Most of us are good at starting things — exercise, projects, books, relationships. How many of us can stick to them through them after the novelty wears off, and once things get hard? What is it about the human mind that just tells us “Quit” when we run into obstacles? When the activity is no longer pleasurable?
Behavioral and evolutionary psychologists have some answers to why we stop our efforts when we encounter adversity. The basic problem is that if a behavior doesn’t result in pleasure, it tends to stop — all the more so if it results in pain! Pleasure and pain of course are related to survival mechanisms. Food, warmth, sex all obviously contribute to survival of an organism or passing on its genes to the next generation. So traits that support survival tend to get passed on, and ones that don’t tend to get selected out of the gene pool. And over millions of years of evolution, immediate rewards, like finding food or mating, were what was worth pursuing, survival-wise.
The trouble is that in the modern world, so many of our activities don’t necessarily produce immediate pleasure while we’re doing them. Avoidance of pain, though, is another powerful motivator. How many of us work, not because we like what we do so much, but because we do not want to run out of money? We have some capacity to stick to things if there’s a punishment looming in the background, threatening us if we were to stop the activity. To a lesser degree, we can find some motivation in a distant reward, like a luxurious retirement, or a successfully-raised family.
But there are so many activities in which this mechanism of anticipating distant reward seems to fail. Diet and exercise come to mind as projects that people more typically fail at than succeed. But for many people, other long-term rewards also fail to motivate behavior. Think of the deferral of gratification needed to build a career from scratch, or to work on a difficult relationship.
Mindfulness offers answers to the problem of persistence, of “stick-to-it-ive-ness”. When we practice mindfulness meditation, we return over and over to the sensations of breathing, for perhaps 20 or 30 minutes at a time, every day. Every day we learn to return again and again to our goal: keeping the attention on the breath, keeping the awareness in the body and in the present moment. It’s often very difficult, especially if we are upset or agitated, but we stick with the practice and do the best we can with it. This is basic training in persistence!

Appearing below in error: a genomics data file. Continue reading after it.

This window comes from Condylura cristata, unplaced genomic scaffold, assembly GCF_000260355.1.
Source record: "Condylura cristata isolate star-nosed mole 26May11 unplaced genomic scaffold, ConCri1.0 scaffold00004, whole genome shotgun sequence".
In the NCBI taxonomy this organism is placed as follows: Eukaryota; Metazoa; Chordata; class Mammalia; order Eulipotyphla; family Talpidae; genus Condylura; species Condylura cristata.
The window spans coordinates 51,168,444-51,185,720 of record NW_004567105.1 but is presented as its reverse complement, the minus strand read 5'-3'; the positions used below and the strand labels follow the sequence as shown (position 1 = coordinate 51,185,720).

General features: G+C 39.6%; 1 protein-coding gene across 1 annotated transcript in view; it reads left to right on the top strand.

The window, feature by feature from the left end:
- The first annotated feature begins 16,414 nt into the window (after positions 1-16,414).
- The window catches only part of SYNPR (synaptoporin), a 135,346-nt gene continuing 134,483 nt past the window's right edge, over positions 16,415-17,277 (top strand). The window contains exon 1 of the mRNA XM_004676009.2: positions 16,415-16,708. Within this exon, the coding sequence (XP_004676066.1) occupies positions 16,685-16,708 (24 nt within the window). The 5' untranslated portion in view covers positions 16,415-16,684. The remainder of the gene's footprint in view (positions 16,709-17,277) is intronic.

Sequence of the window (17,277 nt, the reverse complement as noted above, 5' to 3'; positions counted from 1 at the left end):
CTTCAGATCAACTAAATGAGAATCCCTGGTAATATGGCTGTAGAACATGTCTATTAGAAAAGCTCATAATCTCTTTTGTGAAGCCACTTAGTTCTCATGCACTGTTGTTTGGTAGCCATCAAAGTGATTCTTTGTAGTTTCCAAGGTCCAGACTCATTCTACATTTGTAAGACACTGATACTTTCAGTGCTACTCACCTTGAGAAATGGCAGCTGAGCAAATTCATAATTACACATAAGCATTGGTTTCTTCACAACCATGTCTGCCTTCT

When we practice persistence in this stripped-down, pure form, we learn it on a deep level, on an automatic, neurological level. Its effects generalize, especially when we make the conscious effort to apply in our lives what we are learning in meditation. We learn to do “damage control,” to return to a project even when it seems to have gone sour, rather than giving up. We learn to respond to boredom with determination, rather than “letting it slide” in favor of something more exciting. We learn that discomfort passes: we watch itches and aches arise, last awhile, and disappear, and remain in our meditation posture throughout.
Mindfulness practice can cure us of our disease of impersistence, of wobbliness. When we practice it with devotion, we learn to be devoted to what is important to us, through thick and thin, pain and pleasure.
post by Joe